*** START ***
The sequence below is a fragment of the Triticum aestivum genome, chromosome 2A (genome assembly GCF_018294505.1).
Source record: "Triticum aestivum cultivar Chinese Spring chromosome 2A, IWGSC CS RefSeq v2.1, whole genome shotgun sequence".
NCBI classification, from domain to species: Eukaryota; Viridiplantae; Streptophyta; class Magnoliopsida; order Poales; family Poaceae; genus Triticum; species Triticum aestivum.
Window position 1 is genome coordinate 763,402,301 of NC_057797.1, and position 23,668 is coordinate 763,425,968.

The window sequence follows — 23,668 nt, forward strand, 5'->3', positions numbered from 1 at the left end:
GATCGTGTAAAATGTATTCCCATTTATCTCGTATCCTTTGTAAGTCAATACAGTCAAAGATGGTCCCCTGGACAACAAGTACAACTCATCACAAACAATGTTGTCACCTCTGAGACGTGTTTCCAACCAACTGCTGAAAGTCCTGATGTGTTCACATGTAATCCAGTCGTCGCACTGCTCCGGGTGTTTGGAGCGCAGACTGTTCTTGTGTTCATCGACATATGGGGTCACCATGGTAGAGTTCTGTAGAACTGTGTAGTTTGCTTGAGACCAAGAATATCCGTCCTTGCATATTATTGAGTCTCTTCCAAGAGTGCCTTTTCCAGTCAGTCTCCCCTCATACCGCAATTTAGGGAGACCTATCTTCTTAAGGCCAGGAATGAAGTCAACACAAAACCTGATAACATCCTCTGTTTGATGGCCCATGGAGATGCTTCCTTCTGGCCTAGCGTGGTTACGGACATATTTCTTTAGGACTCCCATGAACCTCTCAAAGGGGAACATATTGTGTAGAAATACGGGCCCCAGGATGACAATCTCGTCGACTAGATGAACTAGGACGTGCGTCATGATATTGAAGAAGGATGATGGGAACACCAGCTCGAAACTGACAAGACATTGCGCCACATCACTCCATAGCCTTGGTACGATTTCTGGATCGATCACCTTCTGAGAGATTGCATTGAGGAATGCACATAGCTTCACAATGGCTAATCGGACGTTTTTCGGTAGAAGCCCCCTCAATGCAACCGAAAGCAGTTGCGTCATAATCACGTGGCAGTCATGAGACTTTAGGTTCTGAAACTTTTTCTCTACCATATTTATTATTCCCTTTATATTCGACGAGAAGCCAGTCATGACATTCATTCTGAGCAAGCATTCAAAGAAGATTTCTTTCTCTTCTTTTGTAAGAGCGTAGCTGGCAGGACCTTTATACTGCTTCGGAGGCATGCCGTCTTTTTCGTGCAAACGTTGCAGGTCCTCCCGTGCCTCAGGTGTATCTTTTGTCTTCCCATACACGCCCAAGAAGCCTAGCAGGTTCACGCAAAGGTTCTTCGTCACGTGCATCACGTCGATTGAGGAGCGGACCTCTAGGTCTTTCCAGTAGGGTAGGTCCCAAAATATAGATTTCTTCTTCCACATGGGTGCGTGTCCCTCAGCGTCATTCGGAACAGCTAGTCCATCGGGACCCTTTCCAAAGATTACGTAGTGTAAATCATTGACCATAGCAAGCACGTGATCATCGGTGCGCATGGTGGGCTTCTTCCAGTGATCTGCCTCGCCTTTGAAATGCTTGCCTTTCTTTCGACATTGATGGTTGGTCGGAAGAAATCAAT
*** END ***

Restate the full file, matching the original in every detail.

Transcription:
The sequence below is a fragment of the Triticum aestivum genome, chromosome 2A (genome assembly GCF_018294505.1).
Source record: "Triticum aestivum cultivar Chinese Spring chromosome 2A, IWGSC CS RefSeq v2.1, whole genome shotgun sequence".
NCBI classification, from domain to species: Eukaryota; Viridiplantae; Streptophyta; class Magnoliopsida; order Poales; family Poaceae; genus Triticum; species Triticum aestivum.
Window position 1 is genome coordinate 763,402,301 of NC_057797.1, and position 23,668 is coordinate 763,425,968.

The window sequence follows — 23,668 nt, forward strand, 5'->3', positions numbered from 1 at the left end:
GATCGTGTAAAATGTATTCCCATTTATCTCGTATCCTTTGTAAGTCAATACAGTCAAAGATGGTCCCCTGGACAACAAGTACAACTCATCACAAACAATGTTGTCACCTCTGAGACGTGTTTCCAACCAACTGCTGAAAGTCCTGATGTGTTCACATGTAATCCAGTCGTCGCACTGCTCCGGGTGTTTGGAGCGCAGACTGTTCTTGTGTTCATCGACATATGGGGTCACCATGGTAGAGTTCTGTAGAACTGTGTAGTTTGCTTGAGACCAAGAATATCCGTCCTTGCATATTATTGAGTCTCTTCCAAGAGTGCCTTTTCCAGTCAGTCTCCCCTCATACCGCAATTTAGGGAGACCTATCTTCTTAAGGCCAGGAATGAAGTCAACACAAAACCTGATAACATCCTCTGTTTGATGGCCCATGGAGATGCTTCCTTCTGGCCTAGCGTGGTTACGGACATATTTCTTTAGGACTCCCATGAACCTCTCAAAGGGGAACATATTGTGTAGAAATACGGGCCCCAGGATGACAATCTCGTCGACTAGATGAACTAGGACGTGCGTCATGATATTGAAGAAGGATGATGGGAACACCAGCTCGAAACTGACAAGACATTGCGCCACATCACTCCATAGCCTTGGTACGATTTCTGGATCGATCACCTTCTGAGAGATTGCATTGAGGAATGCACATAGCTTCACAATGGCTAATCGGACGTTTTTCGGTAGAAGCCCCCTCAATGCAACCGAAAGCAGTTGCGTCATAATCACGTGGCAGTCATGAGACTTTAGGTTCTGAAACTTTTTCTCTACCATATTTATTATTCCCTTTATATTCGACGAGAAGCCAGTCATGACATTCATTCTGAGCAAGCATTCAAAGAAGATTTCTTTCTCTTCTTTTGTAAGAGCGTAGCTGGCAGGACCTTTATACTGCTTCGGAGGCATGCCGTCTTTTTCGTGCAAACGTTGCAGGTCCTCCCGTGCCTCAGGTGTATCTTTTGTCTTCCCATACACGCCCAAGAAGCCTAGCAGGTTCACGCAAAGGTTCTTCGTCACGTGCATCACGTCGATTGAGGAGCGGACCTCTAGGTCTTTCCAGTAGGGTAGGTCCCAAAATATAGATTTCTTCTTCCACATGGGTGCGTGTCCCTCAGCGTCATTCGGAACAGCTAGTCCATCGGGACCCTTTCCAAAGATTACGTAGTGTAAATCATTGACCATAGCAAGCACGTGATCATCGGTGCGCATGGTGGGCTTCTTCCAGTGATCTGCCTCGCCTTTGAAATGCTTGCCTTTCTTTCGACATTGATGGTTGGTCGGAAGAAATCAAT